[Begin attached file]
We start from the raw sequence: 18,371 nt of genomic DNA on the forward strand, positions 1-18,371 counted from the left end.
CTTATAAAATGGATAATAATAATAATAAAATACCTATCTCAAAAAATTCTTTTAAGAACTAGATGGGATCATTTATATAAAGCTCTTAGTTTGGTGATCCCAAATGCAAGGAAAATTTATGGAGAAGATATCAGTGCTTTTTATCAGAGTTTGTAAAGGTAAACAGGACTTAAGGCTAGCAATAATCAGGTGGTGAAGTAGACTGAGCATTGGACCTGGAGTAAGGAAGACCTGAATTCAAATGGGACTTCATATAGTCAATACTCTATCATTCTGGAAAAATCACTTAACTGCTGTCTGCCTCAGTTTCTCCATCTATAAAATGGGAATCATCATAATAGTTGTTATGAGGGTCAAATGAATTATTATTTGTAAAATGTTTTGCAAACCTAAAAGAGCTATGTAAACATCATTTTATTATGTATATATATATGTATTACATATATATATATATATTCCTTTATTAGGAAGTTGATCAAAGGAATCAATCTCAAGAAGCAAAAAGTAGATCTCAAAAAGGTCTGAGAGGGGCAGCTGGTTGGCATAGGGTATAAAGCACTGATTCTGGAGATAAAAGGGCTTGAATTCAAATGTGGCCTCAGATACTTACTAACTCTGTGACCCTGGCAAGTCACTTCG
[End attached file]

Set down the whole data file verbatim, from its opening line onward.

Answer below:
We start from the raw sequence: 18,371 nt of genomic DNA on the forward strand, positions 1-18,371 counted from the left end.
CTTATAAAATGGATAATAATAATAATAAAATACCTATCTCAAAAAATTCTTTTAAGAACTAGATGGGATCATTTATATAAAGCTCTTAGTTTGGTGATCCCAAATGCAAGGAAAATTTATGGAGAAGATATCAGTGCTTTTTATCAGAGTTTGTAAAGGTAAACAGGACTTAAGGCTAGCAATAATCAGGTGGTGAAGTAGACTGAGCATTGGACCTGGAGTAAGGAAGACCTGAATTCAAATGGGACTTCATATAGTCAATACTCTATCATTCTGGAAAAATCACTTAACTGCTGTCTGCCTCAGTTTCTCCATCTATAAAATGGGAATCATCATAATAGTTGTTATGAGGGTCAAATGAATTATTATTTGTAAAATGTTTTGCAAACCTAAAAGAGCTATGTAAACATCATTTTATTATGTATATATATATGTATTACATATATATATATATATTCCTTTATTAGGAAGTTGATCAAAGGAATCAATCTCAAGAAGCAAAAAGTAGATCTCAAAAAGGTCTGAGAGGGGCAGCTGGTTGGCATAGGGTATAAAGCACTGATTCTGGAGATAAAAGGGCTTGAATTCAAATGTGGCCTCAGATACTTACTAACTCTGTGACCCTGGCAAGTCACTTCG